This was a problem I troubled myself with when the Physics teacher taught electromagnetism.
Assuming that we can create a gigantic alternating current generator in space, rotating a gigantic circular magnet around a gigantic wire coil to induce an alternating current, will we not get infinite energy and defeat the law of conservation of energy?
As the whole set up is in space, there is no friction whatsoever between the components though the wire naturally has some resistance. The wire's induced magnetic field can oppose the rotation of the magnet, but this can be easily be counteracted by routing a bit of energy from an external circuit to the magnet. As the magnet is circular the gravitational attraction between the circular magnet and coils cancels out. The power from the wire coil will then be connected to a device which will transmit the energy to earth via an electromagnetic wave.
The only energy inputs are that to keep the ring rotating and the initial energy input to put the setup in space. The output in energy is theoretically infinite.
SOMETHING is wrong with this argument that I later discovered myself. The Physics teacher was unable to detect it and walked away quite puzzled. Can you guys find out why this would never work?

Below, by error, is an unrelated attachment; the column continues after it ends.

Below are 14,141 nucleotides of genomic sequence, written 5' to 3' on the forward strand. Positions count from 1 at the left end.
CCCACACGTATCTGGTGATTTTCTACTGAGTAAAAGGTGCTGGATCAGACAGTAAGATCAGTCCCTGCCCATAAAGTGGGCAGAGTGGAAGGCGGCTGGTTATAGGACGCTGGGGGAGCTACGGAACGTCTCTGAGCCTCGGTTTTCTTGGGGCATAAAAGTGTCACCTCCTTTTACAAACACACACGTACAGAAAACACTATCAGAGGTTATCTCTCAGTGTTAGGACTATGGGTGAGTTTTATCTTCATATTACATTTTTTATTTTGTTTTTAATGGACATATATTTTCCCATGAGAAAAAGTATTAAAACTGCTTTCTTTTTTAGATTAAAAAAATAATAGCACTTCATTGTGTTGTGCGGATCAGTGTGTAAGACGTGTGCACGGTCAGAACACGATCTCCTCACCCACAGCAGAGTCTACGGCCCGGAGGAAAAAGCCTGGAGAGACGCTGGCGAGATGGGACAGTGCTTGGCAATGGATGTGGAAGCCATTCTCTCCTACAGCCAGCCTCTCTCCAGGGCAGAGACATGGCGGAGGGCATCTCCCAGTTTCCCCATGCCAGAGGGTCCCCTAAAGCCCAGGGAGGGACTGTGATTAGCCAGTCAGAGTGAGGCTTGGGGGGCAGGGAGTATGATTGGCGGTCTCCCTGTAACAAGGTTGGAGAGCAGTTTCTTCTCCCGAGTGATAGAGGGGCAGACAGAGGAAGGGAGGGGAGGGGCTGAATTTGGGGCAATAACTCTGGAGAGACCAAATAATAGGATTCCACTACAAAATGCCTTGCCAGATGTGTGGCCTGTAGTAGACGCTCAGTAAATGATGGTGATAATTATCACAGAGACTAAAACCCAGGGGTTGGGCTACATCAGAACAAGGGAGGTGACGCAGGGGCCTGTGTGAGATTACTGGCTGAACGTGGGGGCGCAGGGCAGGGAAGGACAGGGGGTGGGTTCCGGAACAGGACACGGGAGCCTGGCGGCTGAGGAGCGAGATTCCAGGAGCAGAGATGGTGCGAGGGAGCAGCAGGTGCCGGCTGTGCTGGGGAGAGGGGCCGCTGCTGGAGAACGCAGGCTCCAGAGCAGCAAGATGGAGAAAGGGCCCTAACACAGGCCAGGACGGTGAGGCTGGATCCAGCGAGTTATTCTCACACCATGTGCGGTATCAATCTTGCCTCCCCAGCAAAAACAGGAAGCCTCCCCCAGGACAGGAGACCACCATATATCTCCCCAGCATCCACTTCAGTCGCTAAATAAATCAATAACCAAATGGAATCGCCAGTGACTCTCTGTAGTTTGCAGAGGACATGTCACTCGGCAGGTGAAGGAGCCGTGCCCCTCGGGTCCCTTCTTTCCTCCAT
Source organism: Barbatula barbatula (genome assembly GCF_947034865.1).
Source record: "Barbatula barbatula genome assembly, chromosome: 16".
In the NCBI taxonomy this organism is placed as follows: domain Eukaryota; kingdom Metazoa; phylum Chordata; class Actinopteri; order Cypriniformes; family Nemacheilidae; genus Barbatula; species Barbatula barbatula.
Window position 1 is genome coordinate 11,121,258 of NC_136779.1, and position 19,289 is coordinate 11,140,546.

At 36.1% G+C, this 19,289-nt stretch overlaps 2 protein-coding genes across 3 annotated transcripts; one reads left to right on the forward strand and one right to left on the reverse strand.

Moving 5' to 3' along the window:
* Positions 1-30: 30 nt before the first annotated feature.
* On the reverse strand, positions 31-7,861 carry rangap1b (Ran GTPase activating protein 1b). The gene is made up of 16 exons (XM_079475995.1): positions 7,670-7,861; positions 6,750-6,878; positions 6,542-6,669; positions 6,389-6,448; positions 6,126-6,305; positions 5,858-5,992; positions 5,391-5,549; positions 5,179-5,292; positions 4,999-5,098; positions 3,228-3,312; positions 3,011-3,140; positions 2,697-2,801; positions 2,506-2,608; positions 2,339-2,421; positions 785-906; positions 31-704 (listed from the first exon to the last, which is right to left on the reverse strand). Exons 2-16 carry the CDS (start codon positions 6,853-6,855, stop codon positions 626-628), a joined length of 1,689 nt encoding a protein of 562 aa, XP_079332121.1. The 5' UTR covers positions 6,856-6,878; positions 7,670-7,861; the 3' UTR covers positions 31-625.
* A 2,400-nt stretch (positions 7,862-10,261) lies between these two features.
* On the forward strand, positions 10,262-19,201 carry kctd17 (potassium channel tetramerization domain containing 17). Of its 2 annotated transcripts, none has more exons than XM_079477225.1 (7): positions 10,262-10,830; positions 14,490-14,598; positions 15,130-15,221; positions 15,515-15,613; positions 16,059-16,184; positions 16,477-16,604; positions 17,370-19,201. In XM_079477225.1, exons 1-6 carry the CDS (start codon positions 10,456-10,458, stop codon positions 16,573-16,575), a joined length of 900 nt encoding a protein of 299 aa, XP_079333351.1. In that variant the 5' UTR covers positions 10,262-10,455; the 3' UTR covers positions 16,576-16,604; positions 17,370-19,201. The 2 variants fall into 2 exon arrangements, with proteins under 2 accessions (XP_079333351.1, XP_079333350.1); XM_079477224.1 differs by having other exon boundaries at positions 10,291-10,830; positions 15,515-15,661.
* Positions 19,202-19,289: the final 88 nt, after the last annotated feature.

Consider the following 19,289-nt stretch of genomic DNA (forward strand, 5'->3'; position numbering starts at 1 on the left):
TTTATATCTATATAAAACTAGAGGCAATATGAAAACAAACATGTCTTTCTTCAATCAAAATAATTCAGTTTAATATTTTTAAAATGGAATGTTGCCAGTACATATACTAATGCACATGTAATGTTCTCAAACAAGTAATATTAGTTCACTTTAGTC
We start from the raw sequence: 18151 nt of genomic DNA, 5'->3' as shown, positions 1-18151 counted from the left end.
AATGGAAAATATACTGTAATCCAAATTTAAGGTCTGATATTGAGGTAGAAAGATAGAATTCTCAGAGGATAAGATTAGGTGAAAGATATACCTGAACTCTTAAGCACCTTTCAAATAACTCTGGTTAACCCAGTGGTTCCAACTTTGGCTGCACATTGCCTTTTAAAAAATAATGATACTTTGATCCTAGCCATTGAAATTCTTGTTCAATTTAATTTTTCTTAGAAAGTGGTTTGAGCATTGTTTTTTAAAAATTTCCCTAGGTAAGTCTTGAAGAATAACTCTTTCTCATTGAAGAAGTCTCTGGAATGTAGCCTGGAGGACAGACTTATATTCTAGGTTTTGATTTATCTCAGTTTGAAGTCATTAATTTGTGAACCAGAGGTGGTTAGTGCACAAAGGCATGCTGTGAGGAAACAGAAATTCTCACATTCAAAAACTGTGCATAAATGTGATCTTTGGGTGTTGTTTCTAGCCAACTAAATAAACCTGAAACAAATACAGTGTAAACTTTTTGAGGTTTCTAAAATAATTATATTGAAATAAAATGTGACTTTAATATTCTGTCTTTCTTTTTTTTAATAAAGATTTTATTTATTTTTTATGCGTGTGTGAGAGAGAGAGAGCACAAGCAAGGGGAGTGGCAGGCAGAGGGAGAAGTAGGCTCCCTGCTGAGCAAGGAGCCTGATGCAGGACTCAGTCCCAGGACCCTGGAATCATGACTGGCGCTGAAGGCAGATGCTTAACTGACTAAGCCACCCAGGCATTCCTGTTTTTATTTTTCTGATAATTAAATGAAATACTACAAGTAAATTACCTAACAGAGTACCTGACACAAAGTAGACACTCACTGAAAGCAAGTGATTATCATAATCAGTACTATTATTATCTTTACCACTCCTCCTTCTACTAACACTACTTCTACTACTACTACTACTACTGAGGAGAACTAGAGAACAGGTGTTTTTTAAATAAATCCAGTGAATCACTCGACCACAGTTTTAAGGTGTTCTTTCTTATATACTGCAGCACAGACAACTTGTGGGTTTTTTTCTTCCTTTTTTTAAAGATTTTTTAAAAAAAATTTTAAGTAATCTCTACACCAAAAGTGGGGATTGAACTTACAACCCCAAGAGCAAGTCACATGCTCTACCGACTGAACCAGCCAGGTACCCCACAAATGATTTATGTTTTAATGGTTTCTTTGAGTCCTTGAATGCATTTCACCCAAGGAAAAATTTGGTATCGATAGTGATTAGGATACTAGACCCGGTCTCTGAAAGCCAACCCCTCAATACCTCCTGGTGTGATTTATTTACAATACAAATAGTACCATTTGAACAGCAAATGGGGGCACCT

(In reply to E = mc^2
by Dej Mar)
Nice comment Dej Mar, Jack Lim is indeed to optimistic when he speaks about a theoretically infinite energy output.
But I think your answer doesn't solve the real main point of the puzzle: we need to find a reason why in this construction, the energy input must be greater or a least the same as the energy output. If we don' t find where the energy loss is, then we have a perpetuum mobile, which is impossible according to thermodynamics.
As for the friction question: an easier set up, that clearly has no friction would be the following, the results are the same as for -Jack Lim's. The new model would eventually collapse once the gravitational forces let the rods touch each other. Jack's circular set up does not have that.
Make a rod, one meter long, magnetise it, make it spin around its center. Take a second rod, put that at 55 cm from the center of rod1, perpendicular to the plain rod 1 is turning in. Everytime one of the poles passes, a current is induced in rod2.
Posted by Hugo
on 2006-04-17 05:43:26